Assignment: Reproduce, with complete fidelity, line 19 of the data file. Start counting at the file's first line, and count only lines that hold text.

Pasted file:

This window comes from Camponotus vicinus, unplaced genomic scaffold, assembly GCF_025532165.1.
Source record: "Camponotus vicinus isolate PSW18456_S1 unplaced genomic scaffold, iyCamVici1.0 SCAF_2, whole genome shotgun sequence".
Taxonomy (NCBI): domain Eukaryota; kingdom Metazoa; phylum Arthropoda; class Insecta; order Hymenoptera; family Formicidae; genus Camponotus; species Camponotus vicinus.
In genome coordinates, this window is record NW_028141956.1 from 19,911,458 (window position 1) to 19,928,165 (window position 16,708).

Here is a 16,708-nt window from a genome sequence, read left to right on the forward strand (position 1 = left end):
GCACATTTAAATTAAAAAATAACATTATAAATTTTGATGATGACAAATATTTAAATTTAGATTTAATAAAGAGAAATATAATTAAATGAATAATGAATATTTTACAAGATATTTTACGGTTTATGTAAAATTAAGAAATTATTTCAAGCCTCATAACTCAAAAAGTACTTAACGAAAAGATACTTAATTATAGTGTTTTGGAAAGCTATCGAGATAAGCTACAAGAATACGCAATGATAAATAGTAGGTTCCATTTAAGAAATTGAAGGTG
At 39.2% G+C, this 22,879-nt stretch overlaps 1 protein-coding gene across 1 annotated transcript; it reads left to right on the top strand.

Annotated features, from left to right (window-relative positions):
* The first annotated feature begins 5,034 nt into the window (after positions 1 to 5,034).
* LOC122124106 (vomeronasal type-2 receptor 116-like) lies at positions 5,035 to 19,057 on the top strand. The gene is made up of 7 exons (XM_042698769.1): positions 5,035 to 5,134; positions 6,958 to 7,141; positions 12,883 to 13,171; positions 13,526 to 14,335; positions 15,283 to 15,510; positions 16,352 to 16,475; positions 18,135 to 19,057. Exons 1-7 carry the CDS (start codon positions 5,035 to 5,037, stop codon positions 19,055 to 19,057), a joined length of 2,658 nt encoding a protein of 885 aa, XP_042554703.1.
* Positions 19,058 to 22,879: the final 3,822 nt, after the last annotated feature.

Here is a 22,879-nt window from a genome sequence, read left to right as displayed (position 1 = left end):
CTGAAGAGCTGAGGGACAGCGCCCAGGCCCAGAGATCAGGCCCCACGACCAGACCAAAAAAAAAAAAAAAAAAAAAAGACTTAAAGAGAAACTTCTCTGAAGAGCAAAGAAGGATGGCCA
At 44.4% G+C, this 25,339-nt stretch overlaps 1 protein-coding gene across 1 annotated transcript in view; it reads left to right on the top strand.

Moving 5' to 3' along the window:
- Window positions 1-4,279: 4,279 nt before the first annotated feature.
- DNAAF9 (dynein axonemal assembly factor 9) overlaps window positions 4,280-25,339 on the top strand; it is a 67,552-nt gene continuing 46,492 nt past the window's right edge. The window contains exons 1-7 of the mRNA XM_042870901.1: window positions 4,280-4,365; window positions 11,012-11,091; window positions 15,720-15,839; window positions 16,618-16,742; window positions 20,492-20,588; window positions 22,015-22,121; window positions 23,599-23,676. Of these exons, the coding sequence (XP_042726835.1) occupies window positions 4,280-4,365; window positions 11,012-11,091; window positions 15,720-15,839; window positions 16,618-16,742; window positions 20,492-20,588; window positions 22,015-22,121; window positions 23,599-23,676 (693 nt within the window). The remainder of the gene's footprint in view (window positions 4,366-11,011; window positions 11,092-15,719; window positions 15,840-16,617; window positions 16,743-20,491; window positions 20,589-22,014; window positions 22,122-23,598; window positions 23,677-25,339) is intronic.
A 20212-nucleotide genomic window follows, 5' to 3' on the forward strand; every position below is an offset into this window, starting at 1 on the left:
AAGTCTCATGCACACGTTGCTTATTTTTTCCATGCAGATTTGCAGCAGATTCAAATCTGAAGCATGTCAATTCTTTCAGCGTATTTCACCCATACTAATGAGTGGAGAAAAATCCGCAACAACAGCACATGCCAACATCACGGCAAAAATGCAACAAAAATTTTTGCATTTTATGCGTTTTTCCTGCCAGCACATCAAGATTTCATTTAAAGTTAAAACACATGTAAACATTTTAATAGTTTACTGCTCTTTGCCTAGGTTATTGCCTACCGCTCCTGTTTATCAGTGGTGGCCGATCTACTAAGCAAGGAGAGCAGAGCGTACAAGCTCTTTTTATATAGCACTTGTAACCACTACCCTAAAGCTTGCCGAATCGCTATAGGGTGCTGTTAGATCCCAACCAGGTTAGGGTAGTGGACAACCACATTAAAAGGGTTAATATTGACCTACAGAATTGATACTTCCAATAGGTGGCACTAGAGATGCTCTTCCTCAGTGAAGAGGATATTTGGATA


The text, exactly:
AAGTCTCATGCACACGTTGCTTATTTTTTCCATGCAGATTTGCAGCAGATTCAAATCTGAAGCATGTCAATTCTTTCAGCGTATTTCACCCATACTAATGAGTGGAGAAAAATCCGCAACAACAGCACATGCCAACATCACGGCAAAAATGCAACAAAAATTTTTGCATTTTATGCGTTTTTCCTGCCAGCACATCAAGATTTCATTTAAAGTTAAAACACATGTAAACATTTTAATAGTTTACTGCTCTTTGCCTAGGTTATTGCCTACCGCTCCTGTTTATCAGTGGTGGCCGATCTACTAAGCAAGGAGAGCAGAGCGTACAAGCTCTTTTTATATAGCACTTGTAACCACTACCCTAAAGCTTGCCGAATCGCTATAGGGTGCTGTTAGATCCCAACCAGGTTAGGGTAGTGGACAACCACATTAAAAGGGTTAATATTGACCTACAGAATTGATACTTCCAATAGGTGGCACTAGAGATGCTCTTCCTCAGTGAAGAGGATATTTGGATA